David Bourget (Western Ontario)
David Chalmers (ANU, NYU)
Rafael De Clercq
Jack Alan Reynolds
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Economics and Philosophy 11 (01):85- (1995)
Difficult moral issues in economic life, such as evaluating the impact of hostile takeovers and plant relocations or determining the obligations of business to the environment, constitute the raison d'etre of business ethics. Yet, while the ultimate resolution of such issues clearly requires detailed, normative analysis, a shortcoming of business ethics is that to date it has failed to develop an adequate normative theory.1 The failing is especially acute when it results in an inability to provide a basis for fine-grained analyses of issues. Both general moral theories and stakeholder theory seem incapable of expressing the moral complexity necessary to provide practical normative guidance for many business ethics contexts.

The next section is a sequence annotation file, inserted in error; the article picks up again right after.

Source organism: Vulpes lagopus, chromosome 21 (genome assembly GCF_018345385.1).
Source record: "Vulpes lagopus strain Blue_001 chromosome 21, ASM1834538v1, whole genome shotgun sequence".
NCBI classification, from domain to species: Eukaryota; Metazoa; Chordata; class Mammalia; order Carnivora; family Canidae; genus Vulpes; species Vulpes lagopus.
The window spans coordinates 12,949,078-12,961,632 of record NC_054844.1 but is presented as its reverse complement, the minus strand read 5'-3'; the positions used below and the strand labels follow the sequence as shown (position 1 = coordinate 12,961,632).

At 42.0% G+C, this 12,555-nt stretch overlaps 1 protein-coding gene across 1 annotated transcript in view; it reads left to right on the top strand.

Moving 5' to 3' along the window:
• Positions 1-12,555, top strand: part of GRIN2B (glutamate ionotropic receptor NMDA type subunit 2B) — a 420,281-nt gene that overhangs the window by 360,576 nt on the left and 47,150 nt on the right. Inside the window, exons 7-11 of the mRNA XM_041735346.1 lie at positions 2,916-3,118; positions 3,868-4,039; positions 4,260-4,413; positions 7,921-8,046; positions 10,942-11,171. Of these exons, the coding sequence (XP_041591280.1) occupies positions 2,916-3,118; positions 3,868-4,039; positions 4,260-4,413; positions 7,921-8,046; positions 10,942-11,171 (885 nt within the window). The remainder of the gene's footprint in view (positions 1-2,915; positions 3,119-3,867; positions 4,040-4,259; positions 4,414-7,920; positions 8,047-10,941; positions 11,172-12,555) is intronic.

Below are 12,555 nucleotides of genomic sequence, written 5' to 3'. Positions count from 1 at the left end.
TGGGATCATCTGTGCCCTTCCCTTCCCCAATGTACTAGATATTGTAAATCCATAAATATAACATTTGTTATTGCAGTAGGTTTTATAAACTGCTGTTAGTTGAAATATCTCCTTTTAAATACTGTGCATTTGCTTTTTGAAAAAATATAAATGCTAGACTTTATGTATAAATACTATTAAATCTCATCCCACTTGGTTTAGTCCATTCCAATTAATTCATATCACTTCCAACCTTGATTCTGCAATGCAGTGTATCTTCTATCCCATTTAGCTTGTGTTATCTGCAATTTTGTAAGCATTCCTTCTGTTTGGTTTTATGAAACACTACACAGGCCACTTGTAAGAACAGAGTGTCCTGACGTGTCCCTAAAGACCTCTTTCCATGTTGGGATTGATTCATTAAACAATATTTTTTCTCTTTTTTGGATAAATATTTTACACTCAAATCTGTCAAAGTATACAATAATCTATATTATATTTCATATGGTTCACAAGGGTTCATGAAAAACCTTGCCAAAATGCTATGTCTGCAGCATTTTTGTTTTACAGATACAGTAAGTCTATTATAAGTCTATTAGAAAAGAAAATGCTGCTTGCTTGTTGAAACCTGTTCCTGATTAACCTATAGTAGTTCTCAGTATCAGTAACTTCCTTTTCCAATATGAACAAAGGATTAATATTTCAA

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Citations of this work BETA
Birgitta Dresp-Langley (2009). The Communication Contract and its ten Ground Clauses. Journal of Business Ethics 87 (3):415 - 436.
Onyeka Osuji (2011). Fluidity of Regulation-CSR Nexus: The Multinational Corporate Corruption Example. [REVIEW] Journal of Business Ethics 103 (1):31-57.
George G. Brenkert (2009). ISCT, Hypernorms, and Business: A Reinterpretation. [REVIEW] Journal of Business Ethics 88 (4):645 - 658.
James Dempsey (2011). Pluralistic Business Ethics: The Significance and Justification of Moral Free Space in Integrative Social Contracts Theory. Business Ethics 20 (3):253-266.
John Mingers (2009). Discourse Ethics and Critical Realist Ethics: An Evaluation in the Context of Business. Journal of Critical Realism 8 (2):172-202.
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